Thursday, April 8, 2010

Bluebeard, Revisited

When I was a kid (and I guess now too), my parents were big supporters of books. Pretty much any kind of book I wanted to read or be read, they were happy with, although I'm sure they steered my taste a little. At some point, though (I might have been 5), I got a box-set of Brothers Grimm fairy tales - there were four soft-cover illustrated books, I think, each with four stories in them. And like any kid who grew up with books instead of TV, I loved them. And so did my parents. Well, except the story of Bluebeard, the misogynist who murdered his wives and then kept their bodies stacked in a secret room. In the only act of censorship I have ever encountered on the part of my parents, my dad was so horrified by the story of Bluebeard that he threw that book into the recycle box and refused to even mention what the story was about for years.

So, although I had never actually read the story of Bluebeard, it took on this weird, mythic quality and I became very curious about it. Four years ago, I discovered (through a class) Angela Carter's book The Bloody Chamber. It's a book of short stories that reworks classic fairy tales (such as Little Read Riding Hood, Puss-in-Boots, Beauty and the Beast, etc.) so that the female lead is the one with the agency. Carter takes her heroines and, rather than making them a vessel through which the story and moral develop, makes them proper characters who think, feel, live, etc. The first story in this book, which is by far the longest, is called "The Bloody Chamber" and it's about Bluebeard.

Upon reading the story, I realized a couple of things. First, that the original Bluebeard fairy tale was incredibly violent; and second, that Bluebeard was essentially a psychopathic serial killer who tricked his wives into "allowing" themselves to be murdered. If you aren't familiar with the whole story (as I was not) it plays out like this:
Bluebeard marries some pretty young thing and takes her home to his castle. Things are good for a while and then Bluebeard has to go away (on business? it's never really explained) so he gives her his giant ring of keys and says that she can go into any room in the castle she wants, except the one this specific little key opens. Naturally, her curiosity is piqued and after a couple of days she decides to see what's in that room (he'll never know, right?). Well, in that room are all his previous wives, dead and hanging up. She's disgusted and terrified (naturally), and just as she tries to leave, he returns and kills her. That's the story, in a nutshell, although there are variations on how he discovers she's found his secret wife-stash. I guess the moral is obey your husband or something.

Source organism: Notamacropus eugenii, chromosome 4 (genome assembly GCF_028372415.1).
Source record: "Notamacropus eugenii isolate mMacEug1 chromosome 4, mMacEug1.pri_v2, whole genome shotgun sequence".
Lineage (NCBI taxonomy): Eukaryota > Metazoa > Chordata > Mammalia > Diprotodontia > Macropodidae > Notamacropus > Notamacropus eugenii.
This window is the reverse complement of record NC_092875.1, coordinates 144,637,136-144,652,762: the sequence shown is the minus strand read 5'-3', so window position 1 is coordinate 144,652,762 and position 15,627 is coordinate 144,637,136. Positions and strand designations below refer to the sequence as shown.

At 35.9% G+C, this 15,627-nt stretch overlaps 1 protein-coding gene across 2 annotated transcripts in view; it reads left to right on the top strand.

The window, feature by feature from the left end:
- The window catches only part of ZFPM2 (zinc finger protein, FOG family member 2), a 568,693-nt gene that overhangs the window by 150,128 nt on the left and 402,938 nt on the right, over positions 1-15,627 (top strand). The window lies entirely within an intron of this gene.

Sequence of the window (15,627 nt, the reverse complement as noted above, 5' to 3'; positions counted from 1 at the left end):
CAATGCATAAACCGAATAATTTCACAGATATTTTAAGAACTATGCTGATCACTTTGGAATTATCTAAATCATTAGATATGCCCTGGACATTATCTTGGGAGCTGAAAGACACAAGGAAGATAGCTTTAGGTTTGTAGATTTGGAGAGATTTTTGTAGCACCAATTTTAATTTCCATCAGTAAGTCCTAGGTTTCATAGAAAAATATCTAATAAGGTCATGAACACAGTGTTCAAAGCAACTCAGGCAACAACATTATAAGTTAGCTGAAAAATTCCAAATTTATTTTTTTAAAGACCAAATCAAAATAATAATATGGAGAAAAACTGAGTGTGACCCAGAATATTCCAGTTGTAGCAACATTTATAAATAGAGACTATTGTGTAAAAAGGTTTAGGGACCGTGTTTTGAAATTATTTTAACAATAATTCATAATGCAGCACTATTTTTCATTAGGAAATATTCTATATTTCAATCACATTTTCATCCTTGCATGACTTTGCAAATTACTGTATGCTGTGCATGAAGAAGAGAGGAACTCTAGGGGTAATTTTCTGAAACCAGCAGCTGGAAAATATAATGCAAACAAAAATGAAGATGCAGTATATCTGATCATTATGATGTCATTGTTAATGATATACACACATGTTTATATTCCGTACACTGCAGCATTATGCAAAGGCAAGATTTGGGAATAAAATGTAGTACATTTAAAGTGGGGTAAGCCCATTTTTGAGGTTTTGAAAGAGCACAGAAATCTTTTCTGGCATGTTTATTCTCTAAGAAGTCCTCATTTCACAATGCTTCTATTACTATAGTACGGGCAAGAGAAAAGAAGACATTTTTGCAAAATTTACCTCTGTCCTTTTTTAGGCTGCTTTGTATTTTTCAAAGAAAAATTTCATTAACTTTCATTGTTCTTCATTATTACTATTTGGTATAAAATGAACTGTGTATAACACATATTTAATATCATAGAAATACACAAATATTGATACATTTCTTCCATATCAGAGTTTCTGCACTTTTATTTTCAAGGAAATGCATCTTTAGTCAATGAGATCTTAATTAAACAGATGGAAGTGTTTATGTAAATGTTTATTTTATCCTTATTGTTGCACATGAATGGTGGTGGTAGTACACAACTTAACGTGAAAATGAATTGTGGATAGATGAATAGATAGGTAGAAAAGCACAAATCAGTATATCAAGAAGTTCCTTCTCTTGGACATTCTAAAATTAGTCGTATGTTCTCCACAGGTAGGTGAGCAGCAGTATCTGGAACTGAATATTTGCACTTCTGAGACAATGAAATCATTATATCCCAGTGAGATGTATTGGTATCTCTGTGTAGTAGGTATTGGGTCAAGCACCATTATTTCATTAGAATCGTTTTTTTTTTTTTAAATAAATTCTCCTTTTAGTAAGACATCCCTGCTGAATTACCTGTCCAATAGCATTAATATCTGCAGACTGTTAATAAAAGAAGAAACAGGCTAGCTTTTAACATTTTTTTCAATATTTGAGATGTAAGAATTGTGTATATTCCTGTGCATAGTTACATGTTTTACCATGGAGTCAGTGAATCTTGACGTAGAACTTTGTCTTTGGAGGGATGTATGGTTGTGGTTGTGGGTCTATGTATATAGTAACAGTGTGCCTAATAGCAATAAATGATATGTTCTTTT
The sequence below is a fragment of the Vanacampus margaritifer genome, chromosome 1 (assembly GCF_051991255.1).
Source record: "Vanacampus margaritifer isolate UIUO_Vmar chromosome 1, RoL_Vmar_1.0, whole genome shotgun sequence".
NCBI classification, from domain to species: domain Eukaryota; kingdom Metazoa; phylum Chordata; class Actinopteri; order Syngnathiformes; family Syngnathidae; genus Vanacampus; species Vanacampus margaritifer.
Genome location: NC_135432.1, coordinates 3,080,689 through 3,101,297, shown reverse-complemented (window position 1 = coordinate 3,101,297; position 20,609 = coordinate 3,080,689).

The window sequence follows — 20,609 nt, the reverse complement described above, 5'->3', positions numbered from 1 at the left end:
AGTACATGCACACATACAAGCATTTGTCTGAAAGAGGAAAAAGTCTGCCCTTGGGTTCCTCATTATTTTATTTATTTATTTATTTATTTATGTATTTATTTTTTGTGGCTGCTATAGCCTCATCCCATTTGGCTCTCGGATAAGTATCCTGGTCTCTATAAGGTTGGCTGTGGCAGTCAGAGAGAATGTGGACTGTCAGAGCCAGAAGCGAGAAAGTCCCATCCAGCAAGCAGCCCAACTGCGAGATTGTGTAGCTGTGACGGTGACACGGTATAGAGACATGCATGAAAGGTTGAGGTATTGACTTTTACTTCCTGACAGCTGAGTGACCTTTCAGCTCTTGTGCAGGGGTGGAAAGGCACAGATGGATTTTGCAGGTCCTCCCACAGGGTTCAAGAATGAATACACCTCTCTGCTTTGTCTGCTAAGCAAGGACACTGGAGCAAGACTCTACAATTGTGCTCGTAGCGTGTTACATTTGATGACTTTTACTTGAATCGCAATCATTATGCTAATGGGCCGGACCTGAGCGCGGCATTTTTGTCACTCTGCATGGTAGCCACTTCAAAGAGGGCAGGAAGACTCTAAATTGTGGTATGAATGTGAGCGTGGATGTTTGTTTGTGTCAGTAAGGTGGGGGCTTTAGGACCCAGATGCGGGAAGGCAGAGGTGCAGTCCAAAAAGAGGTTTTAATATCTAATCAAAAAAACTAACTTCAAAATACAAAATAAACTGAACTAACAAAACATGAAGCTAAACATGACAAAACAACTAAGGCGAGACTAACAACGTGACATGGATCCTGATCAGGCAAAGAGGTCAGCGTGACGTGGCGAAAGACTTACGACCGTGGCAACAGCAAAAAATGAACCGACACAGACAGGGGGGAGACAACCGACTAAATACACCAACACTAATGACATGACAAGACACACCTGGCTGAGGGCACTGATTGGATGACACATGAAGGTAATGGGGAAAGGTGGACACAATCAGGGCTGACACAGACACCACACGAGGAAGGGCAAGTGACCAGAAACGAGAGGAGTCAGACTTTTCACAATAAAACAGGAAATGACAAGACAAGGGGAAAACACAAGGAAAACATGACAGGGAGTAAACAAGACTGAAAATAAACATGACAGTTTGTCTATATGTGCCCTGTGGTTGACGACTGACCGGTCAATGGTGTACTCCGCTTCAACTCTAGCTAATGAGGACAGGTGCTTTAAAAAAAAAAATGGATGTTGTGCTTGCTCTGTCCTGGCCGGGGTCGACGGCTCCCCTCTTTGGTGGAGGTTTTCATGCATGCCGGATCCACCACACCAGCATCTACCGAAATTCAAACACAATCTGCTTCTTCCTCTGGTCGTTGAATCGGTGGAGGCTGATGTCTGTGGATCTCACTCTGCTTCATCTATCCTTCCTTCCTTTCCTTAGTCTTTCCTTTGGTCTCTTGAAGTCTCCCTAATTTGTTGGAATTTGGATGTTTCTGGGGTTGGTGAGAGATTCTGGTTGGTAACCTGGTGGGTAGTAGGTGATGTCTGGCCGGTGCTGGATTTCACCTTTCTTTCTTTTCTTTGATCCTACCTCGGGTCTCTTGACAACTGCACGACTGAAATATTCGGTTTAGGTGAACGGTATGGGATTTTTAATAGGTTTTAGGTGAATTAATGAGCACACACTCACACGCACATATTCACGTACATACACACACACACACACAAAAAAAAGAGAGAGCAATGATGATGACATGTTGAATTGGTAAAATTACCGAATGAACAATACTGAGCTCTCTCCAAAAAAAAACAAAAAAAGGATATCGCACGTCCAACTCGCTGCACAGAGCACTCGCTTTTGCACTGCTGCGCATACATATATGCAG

Anyway, Carter was clearly as fascinated by this rather disgusting story as I was. In her version, though, she gives some backstory to the young wife, as well as incredible description and detail about her short life in the castle. Carter's Bluebeard also defies the original story. He does not appear to be a viscous, hate-filled monster, despite the many violent and tortuous murders he has committed. When he discovers his wife has entered his secret room (the key was damaged in the lock), he is upset, but not merciful. He tells her to go bathe, put on a white dress; her fate, he says, will be decapitation.

But she is saved. Not by his supposed grief (he truly is a psychopath), but by her mother. They had spoken on the phone the previous day and she had sensed that something was wrong (the moral of this story might be: never underestimate your mother). So she came to her daughter's rescue, killing Bluebeard before he could swing his sword down on his wife's pretty neck. Although the ending is quite violent, it is also a happy one, in its own way. Celia (the wife who lived) inherited Bluebeard's enormous fortune and she and her mother and her lover live quite comfortably in his castle.

I won't say that I wish I had been allowed to read Bluebeard as a kid, because it really is the stuff nightmares are made of. And, even if you convince yourself that it's just a story, all you have to do is turn on the news to discover that it's a little too close to some realities to be coddled away. As a man with three daughters, I'm not sure my dad could have done anything but throw the story away and hope it never became part of our consciousness. But it did, because horrible things have a way of creeping in. But "The Bloody Chamber" is a reasonable antidote, although the sex might be a little to vividly described for it to ever become a children's story.

Carter has a way of putting words together that makes certain descriptions stick with you. This can be both good and bad. But her real gift is that of a life to previously passive, unanimated characters. Call it what you want, but Carter does an excellent job of both preserving the original stories and turning them completely around, which makes this book both interesting to read once and almost hypnotic to reread.

The Bloody Chamber
by Angela Carter
First published in 1979 (cover image shown from Penguin edition)

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